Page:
I remember too how pompous I thought my father was when he kept going on about Tradition, and how my mother would make light of his lectures to us on its importance.

When I returned home in recent years, a wealthy lady I knew who had divorced sons said she did not see the point of continuing in such pointless traditions, and women were too busy these days to do such things, because they have jobs.

But I at least have the memory of that tradition. Even though I know most Chinese no longer do such things, yet my life is richer for it. For some reason, this brings tears to my eyes, for not just my lost childhood but the lost childhoods and lost traditions of so many others that have been trampled on by liberal-feminist-consumerism.

Religion used to be the opium of the people; now it is sex and shopping.


Adolfo said…
I think someone needs a hug!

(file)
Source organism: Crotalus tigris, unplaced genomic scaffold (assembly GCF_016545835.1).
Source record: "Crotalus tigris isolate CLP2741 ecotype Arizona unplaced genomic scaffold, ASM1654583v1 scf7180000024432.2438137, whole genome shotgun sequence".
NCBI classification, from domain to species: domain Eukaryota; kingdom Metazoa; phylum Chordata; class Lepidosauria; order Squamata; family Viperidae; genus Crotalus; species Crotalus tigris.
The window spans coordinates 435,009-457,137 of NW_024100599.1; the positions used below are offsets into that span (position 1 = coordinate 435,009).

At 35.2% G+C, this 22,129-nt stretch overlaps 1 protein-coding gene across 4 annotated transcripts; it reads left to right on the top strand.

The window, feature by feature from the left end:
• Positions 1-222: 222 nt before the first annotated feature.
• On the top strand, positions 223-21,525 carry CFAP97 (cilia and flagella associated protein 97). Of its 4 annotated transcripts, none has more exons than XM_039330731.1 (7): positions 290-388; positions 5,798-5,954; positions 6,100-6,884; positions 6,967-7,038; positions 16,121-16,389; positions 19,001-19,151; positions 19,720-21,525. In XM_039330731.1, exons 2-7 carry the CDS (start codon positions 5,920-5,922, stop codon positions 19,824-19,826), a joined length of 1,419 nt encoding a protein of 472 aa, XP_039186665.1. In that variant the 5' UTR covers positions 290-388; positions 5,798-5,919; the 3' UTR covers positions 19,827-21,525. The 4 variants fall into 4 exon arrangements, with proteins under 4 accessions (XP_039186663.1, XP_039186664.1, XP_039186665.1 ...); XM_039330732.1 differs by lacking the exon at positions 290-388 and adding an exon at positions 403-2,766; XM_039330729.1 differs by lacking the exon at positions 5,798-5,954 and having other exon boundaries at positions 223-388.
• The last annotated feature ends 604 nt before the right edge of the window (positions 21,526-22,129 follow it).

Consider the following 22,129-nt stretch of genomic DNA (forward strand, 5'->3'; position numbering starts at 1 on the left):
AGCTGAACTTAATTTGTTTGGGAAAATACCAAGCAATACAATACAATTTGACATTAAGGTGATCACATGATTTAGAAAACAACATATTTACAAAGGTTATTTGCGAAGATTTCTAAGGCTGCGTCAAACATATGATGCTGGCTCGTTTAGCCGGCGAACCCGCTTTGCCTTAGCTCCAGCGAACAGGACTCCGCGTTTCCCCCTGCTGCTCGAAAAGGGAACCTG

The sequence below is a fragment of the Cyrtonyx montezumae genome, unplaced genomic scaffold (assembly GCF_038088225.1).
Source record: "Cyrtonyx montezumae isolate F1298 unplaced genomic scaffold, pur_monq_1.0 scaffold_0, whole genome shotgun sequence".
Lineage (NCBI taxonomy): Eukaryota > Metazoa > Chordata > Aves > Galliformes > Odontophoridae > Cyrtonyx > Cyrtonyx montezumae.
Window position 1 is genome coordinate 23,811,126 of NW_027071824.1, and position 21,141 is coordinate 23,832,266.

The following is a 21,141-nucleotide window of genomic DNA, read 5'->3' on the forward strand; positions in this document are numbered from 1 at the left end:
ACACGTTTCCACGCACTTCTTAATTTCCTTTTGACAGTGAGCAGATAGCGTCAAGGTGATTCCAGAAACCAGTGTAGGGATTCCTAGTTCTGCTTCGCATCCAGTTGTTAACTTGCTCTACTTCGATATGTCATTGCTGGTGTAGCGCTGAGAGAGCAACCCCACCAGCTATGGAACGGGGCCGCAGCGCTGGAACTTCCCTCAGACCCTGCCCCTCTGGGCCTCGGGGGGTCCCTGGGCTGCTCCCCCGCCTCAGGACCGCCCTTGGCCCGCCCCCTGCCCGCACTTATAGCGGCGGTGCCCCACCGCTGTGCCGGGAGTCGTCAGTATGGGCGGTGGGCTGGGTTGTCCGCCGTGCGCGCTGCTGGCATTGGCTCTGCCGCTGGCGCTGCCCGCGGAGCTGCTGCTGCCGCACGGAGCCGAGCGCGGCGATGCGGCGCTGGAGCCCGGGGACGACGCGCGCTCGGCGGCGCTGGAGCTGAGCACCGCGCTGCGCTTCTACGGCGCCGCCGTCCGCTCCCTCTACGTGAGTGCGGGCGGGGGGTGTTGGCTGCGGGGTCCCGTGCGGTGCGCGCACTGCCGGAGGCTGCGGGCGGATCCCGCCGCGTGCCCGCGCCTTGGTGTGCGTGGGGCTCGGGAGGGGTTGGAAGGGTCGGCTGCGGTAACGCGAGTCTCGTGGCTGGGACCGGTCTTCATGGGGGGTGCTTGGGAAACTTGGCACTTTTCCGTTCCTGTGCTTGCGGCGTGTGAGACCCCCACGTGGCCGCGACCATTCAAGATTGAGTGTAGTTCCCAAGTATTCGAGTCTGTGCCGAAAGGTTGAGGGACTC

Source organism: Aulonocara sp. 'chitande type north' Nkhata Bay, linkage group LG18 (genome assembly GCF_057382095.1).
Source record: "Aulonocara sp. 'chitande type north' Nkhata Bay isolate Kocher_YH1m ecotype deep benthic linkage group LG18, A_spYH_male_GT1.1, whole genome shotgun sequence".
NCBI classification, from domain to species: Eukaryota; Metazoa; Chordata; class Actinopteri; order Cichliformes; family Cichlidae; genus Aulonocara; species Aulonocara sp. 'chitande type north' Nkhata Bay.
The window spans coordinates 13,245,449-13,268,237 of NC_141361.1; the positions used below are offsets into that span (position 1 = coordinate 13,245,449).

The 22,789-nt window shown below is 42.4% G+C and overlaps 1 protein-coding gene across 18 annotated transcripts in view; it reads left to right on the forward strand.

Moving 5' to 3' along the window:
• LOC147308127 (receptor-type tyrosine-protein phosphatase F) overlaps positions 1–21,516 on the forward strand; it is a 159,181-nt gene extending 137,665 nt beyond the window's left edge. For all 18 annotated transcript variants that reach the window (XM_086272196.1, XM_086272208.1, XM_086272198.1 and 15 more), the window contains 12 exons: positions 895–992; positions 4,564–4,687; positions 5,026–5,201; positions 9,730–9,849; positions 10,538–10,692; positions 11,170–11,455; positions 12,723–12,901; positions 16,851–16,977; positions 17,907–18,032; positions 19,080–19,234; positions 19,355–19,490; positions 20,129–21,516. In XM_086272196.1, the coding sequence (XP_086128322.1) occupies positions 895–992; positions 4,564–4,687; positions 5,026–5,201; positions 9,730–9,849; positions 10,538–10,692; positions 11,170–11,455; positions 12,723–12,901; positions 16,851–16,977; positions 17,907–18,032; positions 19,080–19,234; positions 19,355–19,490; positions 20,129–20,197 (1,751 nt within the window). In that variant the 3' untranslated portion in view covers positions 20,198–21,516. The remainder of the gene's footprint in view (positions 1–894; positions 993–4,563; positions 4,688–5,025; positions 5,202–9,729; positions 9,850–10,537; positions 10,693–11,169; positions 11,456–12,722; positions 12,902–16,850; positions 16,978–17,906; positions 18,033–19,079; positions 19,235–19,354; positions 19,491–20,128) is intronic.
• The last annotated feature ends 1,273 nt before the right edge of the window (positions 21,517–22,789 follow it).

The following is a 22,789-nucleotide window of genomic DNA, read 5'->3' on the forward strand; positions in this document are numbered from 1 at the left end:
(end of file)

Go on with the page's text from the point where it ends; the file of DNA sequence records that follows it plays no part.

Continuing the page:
Oh, man, you have touched a chord! We have a very similar tradition here in Mexico. On November 1st and 2nd, celebrations are held in honor of dead people, basically pagan traditions under the guise of Catholicism. On those days, every family stage an ‘Ofrenda’ (Oblation) in its house. A big table is placed in the living room and covered with a nice tablecloth. In one side of the table you place all your ‘guests’, your beloved dead ones, a collection of sugar made skulls, the size of an Easter egg with the name of your dead relatives printed on the forehead. Then you have to cook and place on the table all the dishes and drinks your ‘guests’ used to like when they were alive. ‘Mole poblano’, Mexican rice, ‘tamales’, pork in green chili sauce, steamed goat, chicken in peanut sauce, ‘corpse’s bread’ (a special bread just baked for that day), tequila, brandy, chocolate bars, coffee, cigarettes, anything has to be cooked and served on the table, along with candles, ‘cempasúchitl’ flowers (marigold flowers, the dead people’s flowers) and a Christian cross. The food is placed on November 1st at noon, so the spirits of dead children come to have their meal. Adults have their turn the next day, November 2nd. No matter how delicious the food is or the time and effort you spent in cooking it, you are not allowed to touch it, nor taste it, nor eat it. All the dishes are on the table for two days and finally dumped to the trash on November 3rd at noon.